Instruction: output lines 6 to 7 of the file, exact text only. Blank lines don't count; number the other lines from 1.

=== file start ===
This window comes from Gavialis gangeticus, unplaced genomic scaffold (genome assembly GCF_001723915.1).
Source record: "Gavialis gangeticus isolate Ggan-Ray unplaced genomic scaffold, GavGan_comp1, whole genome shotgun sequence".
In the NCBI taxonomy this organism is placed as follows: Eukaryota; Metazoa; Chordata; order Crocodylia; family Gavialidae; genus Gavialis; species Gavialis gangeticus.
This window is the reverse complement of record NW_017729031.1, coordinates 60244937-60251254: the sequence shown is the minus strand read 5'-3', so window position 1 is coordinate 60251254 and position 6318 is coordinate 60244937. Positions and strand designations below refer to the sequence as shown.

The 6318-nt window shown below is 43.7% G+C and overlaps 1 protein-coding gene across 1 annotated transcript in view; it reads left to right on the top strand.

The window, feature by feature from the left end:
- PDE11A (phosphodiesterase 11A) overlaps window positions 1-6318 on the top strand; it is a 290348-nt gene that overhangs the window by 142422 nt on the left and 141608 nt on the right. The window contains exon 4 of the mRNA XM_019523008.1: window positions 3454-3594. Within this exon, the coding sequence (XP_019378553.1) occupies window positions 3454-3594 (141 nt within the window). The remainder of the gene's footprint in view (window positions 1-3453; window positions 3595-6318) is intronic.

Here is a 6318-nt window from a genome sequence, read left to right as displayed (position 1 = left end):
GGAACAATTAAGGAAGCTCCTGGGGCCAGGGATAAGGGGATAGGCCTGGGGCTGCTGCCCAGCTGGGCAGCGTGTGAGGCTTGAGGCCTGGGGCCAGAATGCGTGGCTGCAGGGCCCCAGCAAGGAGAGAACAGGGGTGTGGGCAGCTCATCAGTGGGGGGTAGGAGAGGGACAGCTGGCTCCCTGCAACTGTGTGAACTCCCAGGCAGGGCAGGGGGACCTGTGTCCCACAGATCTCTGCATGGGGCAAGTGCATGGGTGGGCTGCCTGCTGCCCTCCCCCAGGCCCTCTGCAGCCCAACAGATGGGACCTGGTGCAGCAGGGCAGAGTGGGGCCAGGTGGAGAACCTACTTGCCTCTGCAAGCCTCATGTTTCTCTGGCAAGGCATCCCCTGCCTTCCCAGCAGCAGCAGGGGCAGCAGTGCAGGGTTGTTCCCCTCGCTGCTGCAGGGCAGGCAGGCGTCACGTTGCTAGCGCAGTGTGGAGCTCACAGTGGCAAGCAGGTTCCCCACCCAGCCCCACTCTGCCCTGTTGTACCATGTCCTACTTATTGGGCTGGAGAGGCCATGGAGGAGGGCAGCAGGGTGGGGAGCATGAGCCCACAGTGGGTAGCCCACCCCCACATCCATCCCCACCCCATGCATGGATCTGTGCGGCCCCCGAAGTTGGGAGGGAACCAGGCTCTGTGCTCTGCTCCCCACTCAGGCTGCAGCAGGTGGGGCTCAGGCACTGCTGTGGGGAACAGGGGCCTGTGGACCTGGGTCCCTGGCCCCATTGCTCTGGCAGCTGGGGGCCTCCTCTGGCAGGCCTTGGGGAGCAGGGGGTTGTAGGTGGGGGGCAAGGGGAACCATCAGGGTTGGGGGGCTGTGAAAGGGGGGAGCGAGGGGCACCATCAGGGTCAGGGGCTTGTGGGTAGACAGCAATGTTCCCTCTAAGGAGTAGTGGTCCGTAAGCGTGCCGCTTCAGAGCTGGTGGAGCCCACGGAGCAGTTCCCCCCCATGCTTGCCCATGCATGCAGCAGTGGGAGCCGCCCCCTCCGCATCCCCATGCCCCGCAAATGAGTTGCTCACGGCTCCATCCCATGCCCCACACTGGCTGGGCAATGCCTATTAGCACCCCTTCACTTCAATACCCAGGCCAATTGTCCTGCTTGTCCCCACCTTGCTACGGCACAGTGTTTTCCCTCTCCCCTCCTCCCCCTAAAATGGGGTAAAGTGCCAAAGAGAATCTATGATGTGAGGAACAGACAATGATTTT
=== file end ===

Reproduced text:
The window, feature by feature from the left end:
- PDE11A (phosphodiesterase 11A) overlaps window positions 1-6318 on the top strand; it is a 290348-nt gene that overhangs the window by 142422 nt on the left and 141608 nt on the right. The window contains exon 4 of the mRNA XM_019523008.1: window positions 3454-3594. Within this exon, the coding sequence (XP_019378553.1) occupies window positions 3454-3594 (141 nt within the window). The remainder of the gene's footprint in view (window positions 1-3453; window positions 3595-6318) is intronic.